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Shigeru Iwata is Associate Professor at the University of Kansas, and Hiroshi Murao is Associate Professor at Aomori Public College in Japan. The authors are grateful to Jahangir Aziz, Paul Cashin, Eduardo Ley, Sam Ouliaris, Abdelhak Senhadji, and Danyang Xie for helpful comments and suggestions on an earlier draft.
A little caution is necessary here because the last term on the right hand side of (2) is the partial derivative of F with respect to time so that it depends on the values of K and L. Here it is assumed that (∂F/∂t) = 0.
Hsieh (1997) calculates the dual measure of TFP growth by comparing the growth of output prices with the growth of the weighted average of capital and labor input prices. This method is very data intensive and difficult to use. For a critique of the Hsieh approach, particularly as applied to Singapore, see Young (1998).
See Senhadji (2000) who uses this form to estimate output elasticities for a large number of countries.
Hu and Khan (1997) substitute income shares for the elasticities of output in the translog function to calculate TFP growth in China.
In our case, the results reported in the tables are the overall sample averages of the estimated derivatives rather than a point derivative estimate at any particular point. This increases the speed of convergence by factor of root n because the point estimates are asymptotically uncorrelated.
The income shares were assumed to be the same across countries by Collins and Bosworth (1996). In an interesting paper, Sarel (1997) uses international evidence to estimate technologically-determined coefficients for each major sector of activity and then derives a weighted average for each country according to their output composition. Sard’s estimates for the capital share are between 0.28—0.35, which are close to the Collins-Bosworth value of 0.35.
Young uses 0.51 as the average labor share for Singapore, compared to 0.63 for Hong Kong SAR, 0.70 for Korea, and 0.74 for Taiwan Province of China. The growth rate of capital in Singapore during 1960-90 is 12 percent, which is about the same as in Korea and Taiwan Province of China, so Young’s very large income share estimate of capital makes TFP growth for Singapore less than a half percentage point. Collins and Bosworth (1998) use a labor share of 0.65 for Singapore (common across countries). Senhadji (2000) finds the output elasticity of labor for Singapore to be 0.52 (in levels) and 0.7 (in differences). Sarel (1997) uses an estimate of 0.65 for Singapore.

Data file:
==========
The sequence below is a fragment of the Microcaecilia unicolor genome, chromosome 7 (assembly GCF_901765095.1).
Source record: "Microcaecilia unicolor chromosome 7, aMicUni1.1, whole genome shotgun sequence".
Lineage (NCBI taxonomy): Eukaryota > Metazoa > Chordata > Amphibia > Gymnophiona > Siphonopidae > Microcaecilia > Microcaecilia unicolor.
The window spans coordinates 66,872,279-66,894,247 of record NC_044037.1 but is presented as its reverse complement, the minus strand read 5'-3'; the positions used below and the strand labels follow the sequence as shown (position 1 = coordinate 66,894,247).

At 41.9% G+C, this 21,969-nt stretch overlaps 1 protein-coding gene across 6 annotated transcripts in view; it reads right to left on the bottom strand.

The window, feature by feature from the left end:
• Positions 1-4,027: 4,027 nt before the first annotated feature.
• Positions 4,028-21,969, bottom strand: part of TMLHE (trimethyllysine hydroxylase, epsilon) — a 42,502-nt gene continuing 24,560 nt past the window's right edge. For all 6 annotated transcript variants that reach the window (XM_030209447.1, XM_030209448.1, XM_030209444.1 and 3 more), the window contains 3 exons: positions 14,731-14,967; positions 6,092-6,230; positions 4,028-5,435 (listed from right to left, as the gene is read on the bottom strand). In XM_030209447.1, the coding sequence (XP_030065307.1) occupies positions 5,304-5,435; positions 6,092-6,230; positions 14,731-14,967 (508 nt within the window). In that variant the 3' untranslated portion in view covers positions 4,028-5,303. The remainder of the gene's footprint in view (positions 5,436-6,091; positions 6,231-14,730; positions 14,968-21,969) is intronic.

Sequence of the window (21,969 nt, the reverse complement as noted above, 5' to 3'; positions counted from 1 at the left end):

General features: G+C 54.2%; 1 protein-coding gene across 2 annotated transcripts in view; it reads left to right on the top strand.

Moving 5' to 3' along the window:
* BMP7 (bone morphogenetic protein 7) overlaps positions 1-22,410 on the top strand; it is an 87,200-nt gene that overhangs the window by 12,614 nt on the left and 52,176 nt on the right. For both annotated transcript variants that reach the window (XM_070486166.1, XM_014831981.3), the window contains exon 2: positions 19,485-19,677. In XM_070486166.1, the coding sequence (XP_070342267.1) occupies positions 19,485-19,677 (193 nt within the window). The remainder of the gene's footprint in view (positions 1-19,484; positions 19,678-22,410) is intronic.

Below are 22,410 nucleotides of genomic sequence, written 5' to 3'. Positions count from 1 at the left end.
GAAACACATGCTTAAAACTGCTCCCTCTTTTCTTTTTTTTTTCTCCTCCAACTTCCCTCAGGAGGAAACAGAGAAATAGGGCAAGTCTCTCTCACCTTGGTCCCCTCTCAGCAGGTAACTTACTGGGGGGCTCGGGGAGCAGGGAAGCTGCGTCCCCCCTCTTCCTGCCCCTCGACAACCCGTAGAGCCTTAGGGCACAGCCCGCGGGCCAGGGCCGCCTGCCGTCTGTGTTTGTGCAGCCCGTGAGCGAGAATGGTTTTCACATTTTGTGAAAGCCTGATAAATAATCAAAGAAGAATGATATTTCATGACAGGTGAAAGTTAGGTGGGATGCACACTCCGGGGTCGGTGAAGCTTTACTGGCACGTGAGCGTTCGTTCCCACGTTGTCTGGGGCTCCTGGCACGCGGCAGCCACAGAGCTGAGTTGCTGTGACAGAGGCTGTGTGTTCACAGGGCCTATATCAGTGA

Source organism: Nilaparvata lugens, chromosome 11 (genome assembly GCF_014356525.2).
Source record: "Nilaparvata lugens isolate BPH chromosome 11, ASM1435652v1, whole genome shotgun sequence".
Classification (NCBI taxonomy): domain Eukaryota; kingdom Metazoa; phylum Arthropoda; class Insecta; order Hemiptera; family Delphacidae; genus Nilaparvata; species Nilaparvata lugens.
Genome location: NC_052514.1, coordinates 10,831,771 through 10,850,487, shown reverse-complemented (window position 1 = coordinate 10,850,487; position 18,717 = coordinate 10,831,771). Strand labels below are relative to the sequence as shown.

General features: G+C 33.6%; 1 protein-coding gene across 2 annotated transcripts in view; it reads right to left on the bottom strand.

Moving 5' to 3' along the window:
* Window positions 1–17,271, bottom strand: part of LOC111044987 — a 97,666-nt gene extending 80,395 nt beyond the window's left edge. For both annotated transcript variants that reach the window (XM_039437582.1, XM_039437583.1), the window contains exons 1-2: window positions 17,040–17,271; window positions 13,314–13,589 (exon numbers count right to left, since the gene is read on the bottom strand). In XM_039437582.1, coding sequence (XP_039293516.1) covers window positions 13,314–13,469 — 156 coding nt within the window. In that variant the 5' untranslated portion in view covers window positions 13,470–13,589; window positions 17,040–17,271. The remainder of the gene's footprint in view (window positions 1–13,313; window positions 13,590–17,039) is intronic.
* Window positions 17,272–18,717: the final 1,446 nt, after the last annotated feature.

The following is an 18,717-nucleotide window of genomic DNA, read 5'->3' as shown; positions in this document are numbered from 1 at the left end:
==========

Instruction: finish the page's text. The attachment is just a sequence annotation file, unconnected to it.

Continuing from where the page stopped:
Note that the nonparametric estimates are calculated at all points of time and then averaged over various time periods to be compared with the conventional estimates.
We do not emphasize the results using the direct method for two reasons. First, the profession has long been accustomed to identify TFP growth as a Solow residual. Second, it is generally supposed that TFP growth rates are volatile over time, which contradicts the assumption of the smoothness implicit in the direct method.
The estimated capital elasticities for Korea, Singapore, and Taiwan Province of China are respectively 0.18, 0.17, and 0.18, whereas the corresponding capital shares of those countries are 0.30, 0.49, and 0.26.
For all eight countries: Hong Kong SAR, Indonesia, Korea, Malaysia, Singapore, Taiwan Province of China, Thailand, and China, the 95 percent confidence intervals of the sum of the two elasticities roughly contain unity, suggesting constant returns to scale technology. The only exception is the Philippines, whose corresponding interval is (0.40, 0.63).